Rep. Rick Allen, R-Ga., told Newsmax on Thursday that he and Rep. Tim Scott, R-S.C., introduced the Employee Rights Act to counteract what Democrats are doing with union workers.
''What we've worked toward in this modern workforce as far as human resources are concerned is that employees want to build wealth,'' Allen said on ''American Agenda.''
''They want to be entrepreneurial. They don't like an adversarial relationship with the company they're working with. I mean, look at what the unions are doing with Starbucks right now. It's a terrible pressure that the unions are putting on these companies and then you have the public opinion aspects of it. It's terrible.
''And then, of course, you have the public opinion aspects of it — you know, it's terrible. People want to buy in where they work. They want the opportunity to franchise. For example, this would do away with franchising. It would be a terrible economic blow to our economy.''
Starbucks has fought employees' unionizing efforts, closing unionized stores and offering better benefits to non-union workers.
''We don't need to go back in time,'' said Allen, who is seeking reelection in November. ''We have a modern workforce. Companies understand they have to take care of people and they've got to give opportunity to those people, and the unions aren't able to do it.''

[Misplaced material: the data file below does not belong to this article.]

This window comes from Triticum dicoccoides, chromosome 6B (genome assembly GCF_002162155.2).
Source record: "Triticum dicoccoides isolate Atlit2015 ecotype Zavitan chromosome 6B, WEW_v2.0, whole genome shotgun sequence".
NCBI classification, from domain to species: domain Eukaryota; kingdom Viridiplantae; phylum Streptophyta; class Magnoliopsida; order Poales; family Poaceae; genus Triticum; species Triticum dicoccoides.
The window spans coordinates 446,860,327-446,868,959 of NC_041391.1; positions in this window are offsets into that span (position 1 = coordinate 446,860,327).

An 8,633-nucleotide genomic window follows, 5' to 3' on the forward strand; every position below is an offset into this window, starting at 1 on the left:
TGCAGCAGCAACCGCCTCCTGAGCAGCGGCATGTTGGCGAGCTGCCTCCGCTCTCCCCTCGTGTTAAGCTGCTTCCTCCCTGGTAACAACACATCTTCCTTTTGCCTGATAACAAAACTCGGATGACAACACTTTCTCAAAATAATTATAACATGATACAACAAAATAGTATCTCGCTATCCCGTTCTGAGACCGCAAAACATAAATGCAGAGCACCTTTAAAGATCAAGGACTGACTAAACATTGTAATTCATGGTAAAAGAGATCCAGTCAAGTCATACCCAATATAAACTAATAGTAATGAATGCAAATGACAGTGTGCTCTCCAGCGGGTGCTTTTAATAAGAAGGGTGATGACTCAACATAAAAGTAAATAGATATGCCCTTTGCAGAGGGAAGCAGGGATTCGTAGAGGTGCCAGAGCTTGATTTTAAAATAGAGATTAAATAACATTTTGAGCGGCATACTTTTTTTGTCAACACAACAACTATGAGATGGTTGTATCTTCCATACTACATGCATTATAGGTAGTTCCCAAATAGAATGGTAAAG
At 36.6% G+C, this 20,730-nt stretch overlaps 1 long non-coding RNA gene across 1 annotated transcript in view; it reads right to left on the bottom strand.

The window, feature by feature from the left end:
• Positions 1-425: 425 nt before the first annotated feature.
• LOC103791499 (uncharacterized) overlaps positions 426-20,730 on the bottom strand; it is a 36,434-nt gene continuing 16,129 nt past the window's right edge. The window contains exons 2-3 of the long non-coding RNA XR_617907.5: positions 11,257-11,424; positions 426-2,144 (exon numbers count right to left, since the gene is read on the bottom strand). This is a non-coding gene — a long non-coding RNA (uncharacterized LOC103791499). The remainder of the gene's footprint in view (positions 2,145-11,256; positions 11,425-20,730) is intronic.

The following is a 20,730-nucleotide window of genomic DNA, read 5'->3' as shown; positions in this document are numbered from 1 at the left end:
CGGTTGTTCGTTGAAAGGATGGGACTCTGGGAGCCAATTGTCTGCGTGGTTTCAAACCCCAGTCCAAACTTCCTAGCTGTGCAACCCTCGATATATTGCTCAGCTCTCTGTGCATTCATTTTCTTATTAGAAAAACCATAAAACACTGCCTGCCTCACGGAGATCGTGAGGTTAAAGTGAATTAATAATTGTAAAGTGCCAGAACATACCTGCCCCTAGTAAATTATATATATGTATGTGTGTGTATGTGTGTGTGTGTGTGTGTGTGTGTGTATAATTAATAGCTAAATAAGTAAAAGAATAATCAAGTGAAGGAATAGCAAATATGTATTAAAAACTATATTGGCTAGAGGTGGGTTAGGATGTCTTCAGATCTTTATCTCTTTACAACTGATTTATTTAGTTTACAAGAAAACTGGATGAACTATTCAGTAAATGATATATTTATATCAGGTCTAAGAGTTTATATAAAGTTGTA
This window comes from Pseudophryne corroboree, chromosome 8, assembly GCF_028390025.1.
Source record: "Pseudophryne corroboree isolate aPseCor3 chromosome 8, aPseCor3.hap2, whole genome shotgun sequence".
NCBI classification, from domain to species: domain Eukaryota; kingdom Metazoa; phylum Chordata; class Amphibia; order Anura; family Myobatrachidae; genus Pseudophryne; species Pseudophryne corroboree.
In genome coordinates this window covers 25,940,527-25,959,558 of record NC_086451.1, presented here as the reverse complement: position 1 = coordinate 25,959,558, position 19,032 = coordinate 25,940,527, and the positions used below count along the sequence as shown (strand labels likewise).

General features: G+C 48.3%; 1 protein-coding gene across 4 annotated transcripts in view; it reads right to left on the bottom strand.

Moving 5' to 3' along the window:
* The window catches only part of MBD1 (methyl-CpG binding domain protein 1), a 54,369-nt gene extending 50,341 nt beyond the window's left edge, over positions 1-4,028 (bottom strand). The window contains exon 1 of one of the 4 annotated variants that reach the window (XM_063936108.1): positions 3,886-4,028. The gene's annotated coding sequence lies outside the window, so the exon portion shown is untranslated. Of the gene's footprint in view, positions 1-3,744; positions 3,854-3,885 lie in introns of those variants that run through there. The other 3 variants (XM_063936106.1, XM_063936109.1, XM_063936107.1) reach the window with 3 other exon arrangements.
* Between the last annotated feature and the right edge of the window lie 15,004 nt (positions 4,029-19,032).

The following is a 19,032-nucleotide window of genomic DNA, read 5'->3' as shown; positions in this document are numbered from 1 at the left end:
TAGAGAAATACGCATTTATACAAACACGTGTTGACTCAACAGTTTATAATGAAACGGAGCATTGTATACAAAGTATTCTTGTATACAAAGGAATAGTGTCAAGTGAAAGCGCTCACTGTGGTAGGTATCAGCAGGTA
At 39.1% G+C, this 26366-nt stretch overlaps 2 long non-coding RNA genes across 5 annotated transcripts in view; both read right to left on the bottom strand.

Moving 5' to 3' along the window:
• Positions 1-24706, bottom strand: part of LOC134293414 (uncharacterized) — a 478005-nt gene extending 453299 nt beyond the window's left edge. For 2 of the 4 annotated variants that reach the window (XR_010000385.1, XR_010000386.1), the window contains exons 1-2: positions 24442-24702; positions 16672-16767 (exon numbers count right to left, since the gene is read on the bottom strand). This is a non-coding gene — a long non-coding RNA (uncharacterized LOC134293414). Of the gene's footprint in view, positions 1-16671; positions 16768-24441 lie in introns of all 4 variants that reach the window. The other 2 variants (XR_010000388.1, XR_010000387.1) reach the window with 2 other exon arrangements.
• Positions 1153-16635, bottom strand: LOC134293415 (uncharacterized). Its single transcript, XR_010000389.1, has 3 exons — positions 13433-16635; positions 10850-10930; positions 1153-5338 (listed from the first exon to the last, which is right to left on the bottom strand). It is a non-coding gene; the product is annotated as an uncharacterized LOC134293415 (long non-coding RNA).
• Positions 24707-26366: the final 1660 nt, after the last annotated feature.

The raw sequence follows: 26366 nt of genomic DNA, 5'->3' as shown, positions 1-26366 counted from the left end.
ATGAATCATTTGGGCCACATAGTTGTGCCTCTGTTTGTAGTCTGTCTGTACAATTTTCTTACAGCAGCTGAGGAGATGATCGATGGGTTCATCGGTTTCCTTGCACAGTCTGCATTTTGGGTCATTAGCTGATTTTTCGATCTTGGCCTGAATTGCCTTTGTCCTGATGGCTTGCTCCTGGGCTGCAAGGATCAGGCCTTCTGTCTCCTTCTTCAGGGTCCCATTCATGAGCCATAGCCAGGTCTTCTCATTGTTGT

The Employee Rights Act would include ''provisions that protect gig workers, contractors, franchisees, entrepreneurs and anyone seeking flexible work options,'' according to Scott.
The bill counters President Joe Biden's Protecting the Right to Organize Act, which Scott says is ''stuck in the past.''
''Not only would it crush right-to-work protections in 27 states and put more power in the hands of union bosses, it also would also codify the California law that voters in one of the most liberal states in America already rejected,'' Scott said.
''It doesn't make sense — unless you understand that the codependent relationship between labor bosses and liberal elected officials requires a radical agenda that prioritizes their power at the expense of American workers.
''The president breathed new life into the fight over the PRO Act during his State of the Union speech this month, even after the legislation squeaked by in the House and failed in the Senate last year.''
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